It’s a shame, Alan

West Bromwich Albion

Whenever I’ve been struggling with the important things in life – a libido that still sees Anna Ford as an attractive woman; a kitchen without kitchen roll, and car drivers who perceive the using of indicators as optional extras – I try and put myself in the shoes of others who appear to be having a harder time of it than I am.

This can take place in the bath – with an imaginary Anna, obviously; while watching Man City win again and drifting on to a different plain entirely, or when examining football videos, courtesy of Sky or the BBC.

While Sky’s only purpose is to make money at any cost, the BBC remains true to its Reithian origins and its formation on 1st January 1927: ‘to inform, educate and entertain.’ If we adopted truly Boolean logic, we would say the license-payer deserved all three of the above but usually, we get just one or two out of three. Sometimes I imagine what it would be like to be struggling and yet inform AND educate AND entertain.

Imagine my delight when Alan Pardew seemed to feel the same after West Bromwich Albion’s latest defeat – this time to mighty Watford. In my reverie, I thought I heard Alan say what he really felt:

“One big mistake cost us! Some people think that was appointing me as manager. It’s a shame, but I have been wondering the same thing myself – especially when I walk down the Corridor of a Hundred Mirrors which I believe Ron Atkinson had put in.

Tony got to go to Middlesbrough where at least he’ll be getting free petrol and, if he doesn’t choke on the smoke, will be applauded for not being Aitor Karanka. It’s a win, win situation for him – even if the players prefer to win, then lose, just to make a game of it.

I think he probably saw what was happening around him (and that’s the advantage of working at the Hawthorns because it’s 551 feet above sea level and therefore the highest football ground in the UK) and realised that open play was never going to work here. The players are much too slow – in or out of stolen taxis – and would perhaps perform better on a sloping pitch, at least in the first half. This hasn’t changed much: back in 1879 we were known as West Bromwich Strollers; however, our fans do call us other things as well.

People here in the Black Country thought that I would be a great fit as Baggies manager because I come with a lot of baggage. I can tell you now that my Louis Vuitton days are well and truly over – especially after that incident at passport control when I was mistakenly identified as a successful football manager. It’s a shame, really.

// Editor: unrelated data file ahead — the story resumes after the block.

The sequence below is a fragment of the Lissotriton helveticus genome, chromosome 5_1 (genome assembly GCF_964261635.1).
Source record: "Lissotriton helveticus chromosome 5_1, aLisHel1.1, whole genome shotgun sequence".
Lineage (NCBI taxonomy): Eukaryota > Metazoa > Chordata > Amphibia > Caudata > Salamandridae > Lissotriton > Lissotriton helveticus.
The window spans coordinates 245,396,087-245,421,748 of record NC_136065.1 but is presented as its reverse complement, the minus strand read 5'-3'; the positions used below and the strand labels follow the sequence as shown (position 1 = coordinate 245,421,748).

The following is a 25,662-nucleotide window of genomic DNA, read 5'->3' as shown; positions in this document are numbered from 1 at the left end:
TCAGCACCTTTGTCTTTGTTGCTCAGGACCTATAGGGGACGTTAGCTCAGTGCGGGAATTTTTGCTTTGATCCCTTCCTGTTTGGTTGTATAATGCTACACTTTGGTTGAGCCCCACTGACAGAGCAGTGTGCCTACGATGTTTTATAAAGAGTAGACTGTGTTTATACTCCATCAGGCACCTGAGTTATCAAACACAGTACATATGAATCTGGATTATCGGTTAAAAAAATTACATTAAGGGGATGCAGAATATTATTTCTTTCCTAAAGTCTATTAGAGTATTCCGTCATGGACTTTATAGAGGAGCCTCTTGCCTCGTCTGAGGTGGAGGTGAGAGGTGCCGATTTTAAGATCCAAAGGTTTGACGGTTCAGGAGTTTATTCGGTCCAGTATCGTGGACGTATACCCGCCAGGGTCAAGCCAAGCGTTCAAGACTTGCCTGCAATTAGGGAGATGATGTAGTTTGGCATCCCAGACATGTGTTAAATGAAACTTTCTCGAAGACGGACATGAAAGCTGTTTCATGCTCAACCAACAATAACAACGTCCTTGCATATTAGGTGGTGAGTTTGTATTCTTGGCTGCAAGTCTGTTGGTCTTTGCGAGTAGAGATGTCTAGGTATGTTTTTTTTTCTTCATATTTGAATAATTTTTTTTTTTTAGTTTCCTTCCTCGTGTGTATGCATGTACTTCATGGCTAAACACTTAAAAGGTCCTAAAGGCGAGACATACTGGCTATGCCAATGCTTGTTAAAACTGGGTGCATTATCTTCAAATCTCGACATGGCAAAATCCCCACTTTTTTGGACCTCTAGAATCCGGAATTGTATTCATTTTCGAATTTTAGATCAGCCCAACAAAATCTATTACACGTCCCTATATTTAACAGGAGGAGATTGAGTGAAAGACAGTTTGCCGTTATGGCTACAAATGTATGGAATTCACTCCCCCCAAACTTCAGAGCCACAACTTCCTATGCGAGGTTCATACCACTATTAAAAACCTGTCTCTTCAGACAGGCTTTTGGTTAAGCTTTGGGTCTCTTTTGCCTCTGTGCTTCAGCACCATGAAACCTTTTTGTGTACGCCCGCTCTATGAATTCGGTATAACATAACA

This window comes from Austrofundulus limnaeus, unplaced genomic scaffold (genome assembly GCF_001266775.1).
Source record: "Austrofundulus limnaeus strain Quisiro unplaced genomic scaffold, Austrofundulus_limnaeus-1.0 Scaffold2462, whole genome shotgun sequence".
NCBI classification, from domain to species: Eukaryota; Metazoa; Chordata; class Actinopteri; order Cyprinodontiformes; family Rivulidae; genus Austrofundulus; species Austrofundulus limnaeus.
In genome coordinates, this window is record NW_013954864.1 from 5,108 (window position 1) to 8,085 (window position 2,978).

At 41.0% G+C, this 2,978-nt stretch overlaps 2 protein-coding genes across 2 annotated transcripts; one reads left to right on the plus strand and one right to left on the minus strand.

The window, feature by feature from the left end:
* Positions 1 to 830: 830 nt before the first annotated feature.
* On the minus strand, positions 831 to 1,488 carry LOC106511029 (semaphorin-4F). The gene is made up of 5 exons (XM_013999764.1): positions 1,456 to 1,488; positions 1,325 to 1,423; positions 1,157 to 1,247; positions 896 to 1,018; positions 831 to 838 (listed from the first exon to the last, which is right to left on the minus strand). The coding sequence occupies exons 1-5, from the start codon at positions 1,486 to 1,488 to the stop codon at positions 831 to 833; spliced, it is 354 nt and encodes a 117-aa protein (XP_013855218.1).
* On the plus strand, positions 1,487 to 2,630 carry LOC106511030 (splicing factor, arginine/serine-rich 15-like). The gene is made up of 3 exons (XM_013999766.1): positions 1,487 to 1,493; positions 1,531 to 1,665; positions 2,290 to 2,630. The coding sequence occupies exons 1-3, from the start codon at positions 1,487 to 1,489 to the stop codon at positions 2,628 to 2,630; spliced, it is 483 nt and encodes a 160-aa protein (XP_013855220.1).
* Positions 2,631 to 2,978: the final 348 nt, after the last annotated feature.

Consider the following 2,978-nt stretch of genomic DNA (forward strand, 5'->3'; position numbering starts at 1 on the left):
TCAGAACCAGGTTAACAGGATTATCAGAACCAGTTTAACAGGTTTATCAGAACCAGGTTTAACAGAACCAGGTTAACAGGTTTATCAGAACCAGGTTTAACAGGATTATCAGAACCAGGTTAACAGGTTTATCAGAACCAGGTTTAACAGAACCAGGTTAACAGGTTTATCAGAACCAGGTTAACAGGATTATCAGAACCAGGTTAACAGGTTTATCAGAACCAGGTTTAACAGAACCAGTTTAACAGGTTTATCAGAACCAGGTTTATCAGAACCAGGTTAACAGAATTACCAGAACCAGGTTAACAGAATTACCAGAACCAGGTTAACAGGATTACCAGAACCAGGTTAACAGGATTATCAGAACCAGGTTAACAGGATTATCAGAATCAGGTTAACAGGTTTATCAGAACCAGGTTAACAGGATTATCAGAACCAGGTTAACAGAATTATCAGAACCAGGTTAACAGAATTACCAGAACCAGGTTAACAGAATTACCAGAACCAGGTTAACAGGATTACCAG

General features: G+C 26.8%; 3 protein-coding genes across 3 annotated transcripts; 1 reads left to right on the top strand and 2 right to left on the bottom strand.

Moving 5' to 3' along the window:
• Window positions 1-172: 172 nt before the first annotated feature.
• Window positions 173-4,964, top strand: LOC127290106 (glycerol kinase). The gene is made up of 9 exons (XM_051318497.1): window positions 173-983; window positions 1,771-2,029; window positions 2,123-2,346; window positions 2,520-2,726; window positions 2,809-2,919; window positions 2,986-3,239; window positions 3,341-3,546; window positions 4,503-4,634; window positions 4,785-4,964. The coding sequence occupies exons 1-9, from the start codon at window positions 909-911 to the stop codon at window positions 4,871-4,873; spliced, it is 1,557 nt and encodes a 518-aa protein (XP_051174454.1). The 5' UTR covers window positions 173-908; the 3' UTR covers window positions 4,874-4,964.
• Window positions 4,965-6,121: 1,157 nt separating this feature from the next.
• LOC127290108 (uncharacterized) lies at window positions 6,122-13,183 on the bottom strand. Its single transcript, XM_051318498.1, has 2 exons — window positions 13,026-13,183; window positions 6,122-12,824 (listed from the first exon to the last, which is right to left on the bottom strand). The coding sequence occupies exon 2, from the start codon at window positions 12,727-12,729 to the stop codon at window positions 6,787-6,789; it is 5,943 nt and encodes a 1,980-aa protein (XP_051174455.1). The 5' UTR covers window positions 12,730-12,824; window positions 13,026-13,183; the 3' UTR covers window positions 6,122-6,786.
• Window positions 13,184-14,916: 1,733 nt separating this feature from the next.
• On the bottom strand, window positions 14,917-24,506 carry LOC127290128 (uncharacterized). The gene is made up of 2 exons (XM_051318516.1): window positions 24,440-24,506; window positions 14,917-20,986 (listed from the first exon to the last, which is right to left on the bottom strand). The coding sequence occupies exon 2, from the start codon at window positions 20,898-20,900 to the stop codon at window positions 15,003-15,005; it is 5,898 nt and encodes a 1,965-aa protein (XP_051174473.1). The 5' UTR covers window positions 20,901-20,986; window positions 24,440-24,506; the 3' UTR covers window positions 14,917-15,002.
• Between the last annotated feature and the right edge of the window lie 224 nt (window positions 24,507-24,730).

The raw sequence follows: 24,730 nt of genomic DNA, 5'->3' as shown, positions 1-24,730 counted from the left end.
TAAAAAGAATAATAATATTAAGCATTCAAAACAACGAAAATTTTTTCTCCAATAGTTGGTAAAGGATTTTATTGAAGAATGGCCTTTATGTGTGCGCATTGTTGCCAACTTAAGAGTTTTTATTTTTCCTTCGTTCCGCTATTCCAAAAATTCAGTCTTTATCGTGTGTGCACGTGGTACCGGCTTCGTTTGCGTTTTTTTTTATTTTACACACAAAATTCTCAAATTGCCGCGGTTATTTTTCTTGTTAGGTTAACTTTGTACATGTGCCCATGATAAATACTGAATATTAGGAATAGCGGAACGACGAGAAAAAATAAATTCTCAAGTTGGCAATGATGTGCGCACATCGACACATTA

No, you have to remember that the Baggies nickname is sometimes thought to come from the men (with police escorts, unlike the Skodas they use these days) who carried large cloth bags containing the takings on match days, around the ground to secure offices under the main stand. Obviously, not having won in the league since August, our attendances are down a bit, so we ask the matchday mascot to leave the purse under the Bryan Robson Mat just outside the medical room these days.

It’s a shame that things haven’t worked out for us yet but, at the same time, no disgrace in coming to one of the big clubs like Watford and still arriving on time, in spite of the M1. Watford are used to playing with roll-on, roll-off managers – sometimes during the match itself – and we have to look at that and learn from it. I think that’s why our Chairman headed for the Chinese this week, even though he knows I prefer pie and mash.

I feel a bit sorry for the players, actually. Having put up with set-pieces under Tony they seem to have gone completely to pieces under me. Jonny Evans hasn’t helped by spelling his name without an ‘h’ and Chris Brunt, among others, has already made it clear to me that he can’t bear things the way they are.

It’s a shame, because I walked through the Jeff Astle gates this morning and met a group of fans on the stadium tour, all of whom insisted on my heading an old-style football back to them for just over an hour (which took about sixty times longer than the tour itself) just to show their commitment. Thankfully, it didn’t mess my hair up too badly.

They seemed to know their history of Albion and understood that fifty years without a major trophy is nothing really.

About the Author

Mark Rasdall
I am a writer and football historian. My background is in information architecture and online search and all of this has come together in The Football Ground at